ProjectMobile ActDresses

Mobile ActDresses

Mobile ActDresses is a design concept where the things we already do to express ourselves through the outer design of our mobile phones, rub off on the behaviour of the phone.

People do personalise their digital devices physically in different ways. They put stickers on their laptops, they buy or make their own customized cases, and they attach mascots and charms to their mobile phone handsets. We know that the clothes people choose to wear serve a range of communicative functions, indicating e.g. appropriate behaviour, group belongings, or expected interaction. Similarly, physical accessories attached to a digital device could be used to indicate what mode the device is currently in, and what behaviour could be expected from it. This way Mobile ActDresses can represent a broad and very flexible extension of mobile device user interface design.

The project aims to explore different strategies for implementing and deploying this design concept based on existing standards on mobile phones on the market today. This is important as although the design concept as such may appear straightforward, a remaining question is how this can be implemented and deployed as commercial products using existing mobile phone handsets. User field studies, conceptual design work, evaluation and technical experiments are all essential parts of related research. The most relevant challenge at this stage has concerned potential conflicts between what is technically feasible with specific use qualities such as physicality, visibility and modularity and respect to existing functionality in currently commercially available mobile phones.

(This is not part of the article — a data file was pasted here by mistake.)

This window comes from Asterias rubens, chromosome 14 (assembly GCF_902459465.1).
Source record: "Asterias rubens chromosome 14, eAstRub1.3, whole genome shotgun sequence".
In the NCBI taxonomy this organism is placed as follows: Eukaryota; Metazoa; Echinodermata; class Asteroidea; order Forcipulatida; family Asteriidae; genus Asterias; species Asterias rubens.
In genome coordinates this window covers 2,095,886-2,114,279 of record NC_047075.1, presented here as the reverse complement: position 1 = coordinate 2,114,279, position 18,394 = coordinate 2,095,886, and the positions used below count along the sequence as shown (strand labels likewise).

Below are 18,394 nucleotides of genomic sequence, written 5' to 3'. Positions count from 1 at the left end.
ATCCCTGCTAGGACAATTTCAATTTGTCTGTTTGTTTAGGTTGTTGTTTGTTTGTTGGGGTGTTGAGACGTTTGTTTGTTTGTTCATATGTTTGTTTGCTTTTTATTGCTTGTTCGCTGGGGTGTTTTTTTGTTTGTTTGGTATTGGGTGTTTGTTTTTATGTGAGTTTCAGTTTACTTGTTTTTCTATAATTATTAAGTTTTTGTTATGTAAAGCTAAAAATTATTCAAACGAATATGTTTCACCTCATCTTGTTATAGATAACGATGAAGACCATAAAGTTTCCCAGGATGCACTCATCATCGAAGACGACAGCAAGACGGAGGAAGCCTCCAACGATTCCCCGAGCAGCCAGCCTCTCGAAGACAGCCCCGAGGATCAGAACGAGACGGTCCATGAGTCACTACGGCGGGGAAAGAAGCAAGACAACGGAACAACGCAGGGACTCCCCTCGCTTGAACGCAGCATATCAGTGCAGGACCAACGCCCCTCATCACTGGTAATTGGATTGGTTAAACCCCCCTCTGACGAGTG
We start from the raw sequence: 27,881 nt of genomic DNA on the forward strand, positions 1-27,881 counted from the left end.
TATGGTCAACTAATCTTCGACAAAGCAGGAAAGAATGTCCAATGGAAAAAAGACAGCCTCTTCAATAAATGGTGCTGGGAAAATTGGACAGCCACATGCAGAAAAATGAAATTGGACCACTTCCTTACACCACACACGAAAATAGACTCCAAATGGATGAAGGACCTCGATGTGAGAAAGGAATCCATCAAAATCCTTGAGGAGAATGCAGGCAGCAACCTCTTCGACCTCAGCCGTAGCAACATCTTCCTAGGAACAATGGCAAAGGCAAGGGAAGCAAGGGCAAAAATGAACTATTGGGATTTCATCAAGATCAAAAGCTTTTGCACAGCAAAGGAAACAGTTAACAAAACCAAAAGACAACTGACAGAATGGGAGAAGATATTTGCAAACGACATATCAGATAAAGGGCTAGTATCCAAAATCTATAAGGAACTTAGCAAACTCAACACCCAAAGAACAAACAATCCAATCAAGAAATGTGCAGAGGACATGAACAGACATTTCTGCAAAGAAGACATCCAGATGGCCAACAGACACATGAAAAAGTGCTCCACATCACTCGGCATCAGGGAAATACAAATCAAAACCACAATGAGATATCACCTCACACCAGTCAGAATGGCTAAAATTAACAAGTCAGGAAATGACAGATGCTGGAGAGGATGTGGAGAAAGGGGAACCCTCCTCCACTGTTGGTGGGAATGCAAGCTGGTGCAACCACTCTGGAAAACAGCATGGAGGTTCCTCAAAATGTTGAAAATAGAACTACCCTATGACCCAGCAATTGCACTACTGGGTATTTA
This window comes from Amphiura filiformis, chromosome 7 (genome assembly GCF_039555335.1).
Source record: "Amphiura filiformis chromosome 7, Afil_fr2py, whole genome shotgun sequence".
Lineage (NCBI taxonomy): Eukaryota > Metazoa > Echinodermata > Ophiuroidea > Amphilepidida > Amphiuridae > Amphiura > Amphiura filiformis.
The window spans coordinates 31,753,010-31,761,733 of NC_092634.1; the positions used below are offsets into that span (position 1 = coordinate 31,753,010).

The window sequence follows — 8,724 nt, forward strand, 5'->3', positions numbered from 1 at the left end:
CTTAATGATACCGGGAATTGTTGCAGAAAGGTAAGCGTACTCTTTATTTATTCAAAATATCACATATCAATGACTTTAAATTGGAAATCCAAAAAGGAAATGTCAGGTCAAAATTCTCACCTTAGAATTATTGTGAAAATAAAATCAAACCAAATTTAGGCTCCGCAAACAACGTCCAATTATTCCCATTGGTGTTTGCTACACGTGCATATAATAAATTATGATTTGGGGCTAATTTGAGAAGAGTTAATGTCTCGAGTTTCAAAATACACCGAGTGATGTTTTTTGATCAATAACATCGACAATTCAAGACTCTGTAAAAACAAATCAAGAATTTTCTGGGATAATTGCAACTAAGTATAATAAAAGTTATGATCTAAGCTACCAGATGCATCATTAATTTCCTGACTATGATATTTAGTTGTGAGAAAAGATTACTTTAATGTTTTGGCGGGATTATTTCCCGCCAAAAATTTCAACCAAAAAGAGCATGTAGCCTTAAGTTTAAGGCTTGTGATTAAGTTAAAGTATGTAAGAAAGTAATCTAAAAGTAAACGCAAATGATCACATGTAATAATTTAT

SICS collaborates with Wireless@KTH in the project, which started in December 2009. Currently the project has explored different technical solutions, focusing on the use of e.g. NFC, USB and magnetic tags. It has also developed a series of concept sketches and basic prototypes. In a near future we plan to test conceptual and working prototypes, as well as commercial deployments of the concept, in the wild.